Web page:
Thursday, January 17, 2008

New upgrade guidelines. An upgrade soon?

USA Cycling just re-tooled their points system and started awarding a
lot more points for high placings in races, especially road races.

NCNCA always did that, but USAC is actually more generous than NCNCA now.

Re-totaling my haul from last fall, I've got 19 points now, out of 25

More important (for me, since I wasn't planning on upgrading so soon) is
that they force you out at 40 points now, instead of 60 or whatever it
was before.

Is it normal to be afraid to upgrade? Because I ride with a lot of 2s
and 1s, and...I'm not so eager :-)

If this helps any of you 4s pop up into the 3s ranks though, right on!
Come race with me. We'll have some fun

Sunday, January 13, 2008

"You should know your place" --AMD to BPG

That pic is Karla trying to come to grips with a hairy-legged cyclist. She's apparently in to the whole "shaving" thing.

Not sure what was going on in the 123 race at the Early Bird #2 in
beautiful Fremont today, but the moment of the day had to be the pack
streaming around Turn 1, where all us spectators were and some random
AMD guy looking back at the BPG guy ("Team Weed" per some spectator -
great moniker) on his wheel and saying (loudly and dismissively) "You
should know your place". What's that all about? Yes, sir, though. Very
humorous. We yelled at them to get in their place and know their place,
etc the next couple laps. Good times.

Joel Robertson predictably stomped on the pedals in the ever-so-lovely
Team Oakland kit (since his new team can't seem to get a kit of their
own), initiating some shit, driving some shit into a big gap, then
sprinting past Mister World Championship Armbands himself, Larry Nolan,
for 3rd I think (maybe 2nd?) in the winning break of the P123 race, with
lots of heavy hitters in attendance (a couple pros, a few ex-pros, a
couple stars-n-stripes rolling around). Nice work, Mr.Robertson!

The weather was great all day, and I mentored nearly all the races
(missed the early early 4s race, sorry guys). Had great fun and got a
lot of Insider Racing Know-How(tm) into the new guys' heads I think (I
hope). Each pack of racers seemed to have its own specific problem
(while getting correct the thing that plagued some other pack) which was
amusing except for the part where people can crash and get hurt.

Predictably, some people did crash and get hurt (firetruck made an
appearance today, that's no good), and some people are going to send
some expensive carbon equipment to the equipment graveyard sooner than
they would have hoped, but there was some great riding out there, too.
The majority even. That gives me hope for the rest of the season when
we're racing for real, which is why I do this mentoring schtick (it's
not the free bagels, for sure)

Honestly, after being sick all week from last Sunday's exertions, I was
overjoyed just to be clipped back onto my ride again and toodling
around. I did miss it so.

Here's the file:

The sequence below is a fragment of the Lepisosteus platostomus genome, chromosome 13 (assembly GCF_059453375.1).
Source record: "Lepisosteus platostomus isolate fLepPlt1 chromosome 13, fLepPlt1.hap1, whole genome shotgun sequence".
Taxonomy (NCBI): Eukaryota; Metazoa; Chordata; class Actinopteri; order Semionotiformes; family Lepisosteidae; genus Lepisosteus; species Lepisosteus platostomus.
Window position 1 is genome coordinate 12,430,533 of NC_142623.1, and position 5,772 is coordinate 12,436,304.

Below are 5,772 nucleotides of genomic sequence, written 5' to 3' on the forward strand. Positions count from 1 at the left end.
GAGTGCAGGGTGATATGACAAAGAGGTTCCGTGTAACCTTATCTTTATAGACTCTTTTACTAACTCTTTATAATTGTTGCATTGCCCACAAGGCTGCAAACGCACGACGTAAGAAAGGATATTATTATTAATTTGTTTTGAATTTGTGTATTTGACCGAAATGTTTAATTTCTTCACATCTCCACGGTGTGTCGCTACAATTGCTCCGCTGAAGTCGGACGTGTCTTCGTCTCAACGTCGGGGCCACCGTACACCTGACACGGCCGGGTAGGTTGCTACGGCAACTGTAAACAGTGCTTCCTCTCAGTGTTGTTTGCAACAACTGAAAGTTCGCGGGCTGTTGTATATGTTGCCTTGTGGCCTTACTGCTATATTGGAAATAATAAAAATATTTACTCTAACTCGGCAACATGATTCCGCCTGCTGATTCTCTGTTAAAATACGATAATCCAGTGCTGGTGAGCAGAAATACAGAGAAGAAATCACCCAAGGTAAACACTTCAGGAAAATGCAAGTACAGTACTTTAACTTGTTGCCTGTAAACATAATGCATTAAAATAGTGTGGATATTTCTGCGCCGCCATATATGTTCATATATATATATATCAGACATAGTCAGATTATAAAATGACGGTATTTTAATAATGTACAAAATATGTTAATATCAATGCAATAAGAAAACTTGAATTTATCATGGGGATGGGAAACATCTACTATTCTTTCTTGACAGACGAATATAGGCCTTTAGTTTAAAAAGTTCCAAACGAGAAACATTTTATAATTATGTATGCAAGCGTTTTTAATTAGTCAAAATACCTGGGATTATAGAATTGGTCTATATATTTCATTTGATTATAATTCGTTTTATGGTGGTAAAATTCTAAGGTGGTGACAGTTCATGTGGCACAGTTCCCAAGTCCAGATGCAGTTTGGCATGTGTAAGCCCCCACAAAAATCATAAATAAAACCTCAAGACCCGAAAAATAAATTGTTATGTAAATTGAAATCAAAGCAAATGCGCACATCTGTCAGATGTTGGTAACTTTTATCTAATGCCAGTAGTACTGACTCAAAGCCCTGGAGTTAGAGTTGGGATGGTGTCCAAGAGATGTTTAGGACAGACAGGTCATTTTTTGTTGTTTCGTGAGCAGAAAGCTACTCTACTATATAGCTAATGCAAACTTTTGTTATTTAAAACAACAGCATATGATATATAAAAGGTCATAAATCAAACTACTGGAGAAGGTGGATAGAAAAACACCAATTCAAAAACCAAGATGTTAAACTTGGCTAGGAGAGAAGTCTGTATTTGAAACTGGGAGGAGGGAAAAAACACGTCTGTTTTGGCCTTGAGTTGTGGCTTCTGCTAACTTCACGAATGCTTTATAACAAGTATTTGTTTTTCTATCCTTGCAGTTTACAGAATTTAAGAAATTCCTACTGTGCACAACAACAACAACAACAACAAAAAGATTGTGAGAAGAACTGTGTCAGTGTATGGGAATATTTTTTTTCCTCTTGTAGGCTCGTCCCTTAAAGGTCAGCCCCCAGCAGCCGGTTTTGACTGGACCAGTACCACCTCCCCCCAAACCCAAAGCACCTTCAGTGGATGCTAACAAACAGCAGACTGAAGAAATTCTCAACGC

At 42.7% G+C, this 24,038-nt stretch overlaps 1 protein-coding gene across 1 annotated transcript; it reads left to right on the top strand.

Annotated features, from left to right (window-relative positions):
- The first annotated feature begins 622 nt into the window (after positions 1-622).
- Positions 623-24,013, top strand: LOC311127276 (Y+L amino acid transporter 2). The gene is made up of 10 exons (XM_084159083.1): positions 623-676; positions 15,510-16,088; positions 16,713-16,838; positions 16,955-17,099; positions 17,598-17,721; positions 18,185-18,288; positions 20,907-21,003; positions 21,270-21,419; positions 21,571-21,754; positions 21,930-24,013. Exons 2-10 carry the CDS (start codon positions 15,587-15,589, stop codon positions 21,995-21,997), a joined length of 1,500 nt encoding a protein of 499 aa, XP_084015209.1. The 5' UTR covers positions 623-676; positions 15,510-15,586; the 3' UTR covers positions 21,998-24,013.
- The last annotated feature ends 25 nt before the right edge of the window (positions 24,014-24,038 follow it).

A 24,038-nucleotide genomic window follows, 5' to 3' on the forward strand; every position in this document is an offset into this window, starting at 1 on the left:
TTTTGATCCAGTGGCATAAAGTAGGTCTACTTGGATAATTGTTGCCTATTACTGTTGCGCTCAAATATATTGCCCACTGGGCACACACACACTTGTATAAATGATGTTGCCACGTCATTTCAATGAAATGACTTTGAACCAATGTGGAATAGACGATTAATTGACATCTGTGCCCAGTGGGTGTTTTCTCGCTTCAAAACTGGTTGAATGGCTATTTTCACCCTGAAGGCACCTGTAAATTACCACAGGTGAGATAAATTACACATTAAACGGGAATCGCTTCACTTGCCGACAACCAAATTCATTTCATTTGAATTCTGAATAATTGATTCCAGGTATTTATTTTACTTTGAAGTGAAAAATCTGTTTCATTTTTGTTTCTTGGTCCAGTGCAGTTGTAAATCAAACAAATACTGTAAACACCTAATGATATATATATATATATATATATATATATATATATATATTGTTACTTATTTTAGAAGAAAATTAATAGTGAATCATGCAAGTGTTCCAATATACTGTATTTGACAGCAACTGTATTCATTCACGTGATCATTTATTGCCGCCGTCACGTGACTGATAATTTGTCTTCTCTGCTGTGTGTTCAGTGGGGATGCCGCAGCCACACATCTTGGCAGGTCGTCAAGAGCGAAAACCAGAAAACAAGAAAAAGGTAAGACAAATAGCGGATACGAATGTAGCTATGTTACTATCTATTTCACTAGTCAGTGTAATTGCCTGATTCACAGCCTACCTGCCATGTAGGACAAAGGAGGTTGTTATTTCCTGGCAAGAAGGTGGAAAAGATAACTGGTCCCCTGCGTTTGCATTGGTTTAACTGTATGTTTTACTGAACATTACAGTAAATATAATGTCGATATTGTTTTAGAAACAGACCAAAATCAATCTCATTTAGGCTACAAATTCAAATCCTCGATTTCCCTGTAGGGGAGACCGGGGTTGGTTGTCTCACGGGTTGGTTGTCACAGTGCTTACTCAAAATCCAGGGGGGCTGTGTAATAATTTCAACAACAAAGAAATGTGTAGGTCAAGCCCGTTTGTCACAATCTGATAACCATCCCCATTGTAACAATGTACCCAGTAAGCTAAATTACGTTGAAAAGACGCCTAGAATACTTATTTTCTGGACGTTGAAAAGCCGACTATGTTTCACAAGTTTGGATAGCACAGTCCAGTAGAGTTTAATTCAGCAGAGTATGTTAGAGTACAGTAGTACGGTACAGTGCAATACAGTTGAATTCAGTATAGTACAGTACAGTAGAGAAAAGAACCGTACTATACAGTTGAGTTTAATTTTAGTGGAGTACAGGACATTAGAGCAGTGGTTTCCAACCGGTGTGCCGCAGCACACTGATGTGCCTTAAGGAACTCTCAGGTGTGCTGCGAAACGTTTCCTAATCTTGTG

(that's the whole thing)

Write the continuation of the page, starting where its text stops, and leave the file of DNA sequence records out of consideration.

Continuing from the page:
Also, there was a huge (in my opinion) women's pack today. I love seeing
that. Get out there and kick ass, gals!

Lots of TO folks out there too - Mel, Sean, new-Jeff (way to hang in
there this time!), new-Laura (nice riding, ma'am!), Brian, Ed(-not-Lai),
Carol, and TO-wannabees Alice and Karla. Everyone hung tough in their
fields and didn't cause any fuss. Can't beat that.

I'm on hiatus for the next few weeks. I'll be in lovely Cape Town, South
Africa for a week, then in Zimbabwe (Victoria Falls) and Botswana
(Linyanti Bush Camp, near Maun). I'll admit that I'm probably going to
miss riding while I'm there, but this is the trip of a lifetime, folks!
I won't miss it too badly.

See everyone in February...

Sunday, January 6, 2008

Pop! (or, 100 miles of crits may be too much...)

Did the first Early Bird this morning. Hello, 2008!

I clearly need to do some intervals, because the 123 race asked more of
me than I could deliver. It shredded apart (as good friend Joel was
initiating the race-winning break) and as it came back together I blew up.

I'll take solace in the fact I'd already done 97 miles of crit by that
point. And I was sick all week.

And the sun got in my eye, and the wind took the ball, and, and...oh
well, I guess it's time for intervals :-)

Oh, I should mention that there was a crash in 5s, and no, I have no idea why it happened. I mean, I know why. I was a mentor in the field and I was in the pack, near it. I saw a wheel overlap and stuff, but how do people crash on a big wide straightaway? Bizarre. And a shame. No major injuries though (whew), and all other fields survived with nothing but a flat tire here or there. Sweet! But protect those front-wheels, and maintain your space, people!


Saturday, January 5, 2008

New Year, New Season. Bring on the Squirrelly Birds!

Tomorrow is the first Early Bird

Rain's in the forecast.

Been training hard...should be fun, if a little nasty :-)

The pic above is from when I first got back into cycling in 2005. It was
raining then too, and you should note that I do not have a goatee,
that's all road grit (mmmm)

Last year I had my legs back under me and I mentored a bunch. I'm hoping
to do the same this year, though I won't be around for the last too,
owing to some travel.

Rubber side down!

Mechanically Challenged (Challenge RR) (20070902)

Not sure what to write about this one. I don't have a lot positive to